DairyCo Supply Chain Margins Report

UK - Farmers are the biggest losers when it comes to making profits in the dairy industry, the NFU has said – adding that promotional activity has stripped so much value from the sector that retailers are the only winners.
calendar icon 11 October 2010
clock icon 2 minute read
National Farmers Union

DairyCo’s annual dairy supply chain margins report, published this week, shows supermarkets are making increased profits from milk and dairy products at the same time as the majority of dairy farmers continue to receive a price for their milk that sits well below the true cost of production.

During the 2009/10 milk year, the farmgate price dropped by 2ppl compared to the previous year. Retail gross margins increased over the same period.

The average retail price for liquid milk in multiple retailers remained stable in the 2009/10 year at 65.1ppl, compared to the average of 64.9ppl the previous year.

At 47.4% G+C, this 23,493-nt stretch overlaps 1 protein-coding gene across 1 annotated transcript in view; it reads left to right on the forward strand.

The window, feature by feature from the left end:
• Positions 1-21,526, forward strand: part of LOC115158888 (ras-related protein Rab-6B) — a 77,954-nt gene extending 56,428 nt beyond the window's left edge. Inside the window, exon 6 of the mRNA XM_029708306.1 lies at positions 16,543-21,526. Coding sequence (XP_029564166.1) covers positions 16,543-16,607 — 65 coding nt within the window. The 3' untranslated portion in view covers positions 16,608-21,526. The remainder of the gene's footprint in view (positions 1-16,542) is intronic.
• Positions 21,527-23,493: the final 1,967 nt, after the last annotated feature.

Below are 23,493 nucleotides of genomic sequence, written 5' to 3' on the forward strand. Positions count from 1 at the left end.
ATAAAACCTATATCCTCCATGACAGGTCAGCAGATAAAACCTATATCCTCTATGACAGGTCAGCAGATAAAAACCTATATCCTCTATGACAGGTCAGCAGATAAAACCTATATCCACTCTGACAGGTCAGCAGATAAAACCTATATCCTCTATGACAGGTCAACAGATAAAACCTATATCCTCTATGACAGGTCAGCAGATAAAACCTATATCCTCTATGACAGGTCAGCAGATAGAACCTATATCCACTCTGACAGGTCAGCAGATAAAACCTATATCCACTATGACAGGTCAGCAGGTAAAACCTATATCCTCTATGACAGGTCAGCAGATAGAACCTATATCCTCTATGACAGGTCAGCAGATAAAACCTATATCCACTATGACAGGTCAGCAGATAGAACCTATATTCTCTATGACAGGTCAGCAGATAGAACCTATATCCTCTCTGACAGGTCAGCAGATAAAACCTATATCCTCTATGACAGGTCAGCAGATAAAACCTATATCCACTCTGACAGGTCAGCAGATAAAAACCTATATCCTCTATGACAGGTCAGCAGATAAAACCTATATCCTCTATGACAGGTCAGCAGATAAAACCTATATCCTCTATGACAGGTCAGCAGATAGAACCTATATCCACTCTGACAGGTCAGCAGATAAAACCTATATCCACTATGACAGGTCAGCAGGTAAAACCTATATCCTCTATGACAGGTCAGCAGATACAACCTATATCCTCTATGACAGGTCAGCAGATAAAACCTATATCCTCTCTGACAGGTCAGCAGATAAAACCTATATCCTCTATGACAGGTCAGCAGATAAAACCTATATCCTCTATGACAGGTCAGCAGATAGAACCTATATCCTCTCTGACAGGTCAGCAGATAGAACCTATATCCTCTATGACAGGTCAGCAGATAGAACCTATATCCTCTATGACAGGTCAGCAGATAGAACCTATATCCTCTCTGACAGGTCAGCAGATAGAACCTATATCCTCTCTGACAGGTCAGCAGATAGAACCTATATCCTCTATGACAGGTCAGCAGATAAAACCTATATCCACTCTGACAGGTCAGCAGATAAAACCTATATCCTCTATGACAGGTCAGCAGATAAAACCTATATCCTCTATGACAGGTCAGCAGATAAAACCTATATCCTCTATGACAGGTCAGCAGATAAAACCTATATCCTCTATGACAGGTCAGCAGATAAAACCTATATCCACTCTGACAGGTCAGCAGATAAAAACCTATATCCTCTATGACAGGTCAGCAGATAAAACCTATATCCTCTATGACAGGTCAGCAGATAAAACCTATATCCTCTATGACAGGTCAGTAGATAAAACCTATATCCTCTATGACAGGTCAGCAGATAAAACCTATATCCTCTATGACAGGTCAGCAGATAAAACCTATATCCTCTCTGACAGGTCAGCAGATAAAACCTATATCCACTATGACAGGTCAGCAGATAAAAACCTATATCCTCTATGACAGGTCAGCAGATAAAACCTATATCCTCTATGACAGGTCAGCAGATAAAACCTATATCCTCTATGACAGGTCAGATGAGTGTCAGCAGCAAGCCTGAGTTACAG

The gap between AMPE and farmgate price is currently the largest it has been for almost three years although with recent increases in milk prices, this gap has narrowed slightly.

NFU dairy board chairman Mansel Raymond said: “These latest figures are a complete vindication of the NFU’s Great Milk Robbery report. As ever, dairy farmers are the big losers and are yet to see their fair share of better market returns.

“During 2009/10 retailers were able to grow their margins at the expense of processors and farmers, who both suffered a fall in gross margins, and despite there being no increase in prices to consumers.

He added: “The lack of an increase in dairy producers’ prices also backs up the NFU’s Great Milk Robbery report, which suggested that money which should be returned to dairy farmers has been used to compete for retail business, and that the level of promotional activity in the liquid milk and cheese sectors has taken value out of the supply chain for everyone but the retailers.

“This adds further weight to the argument that farmers should not be forced to pay the price of ruthless milk promotions, and perhaps indicates a market correction of inflated retail shelf prices.

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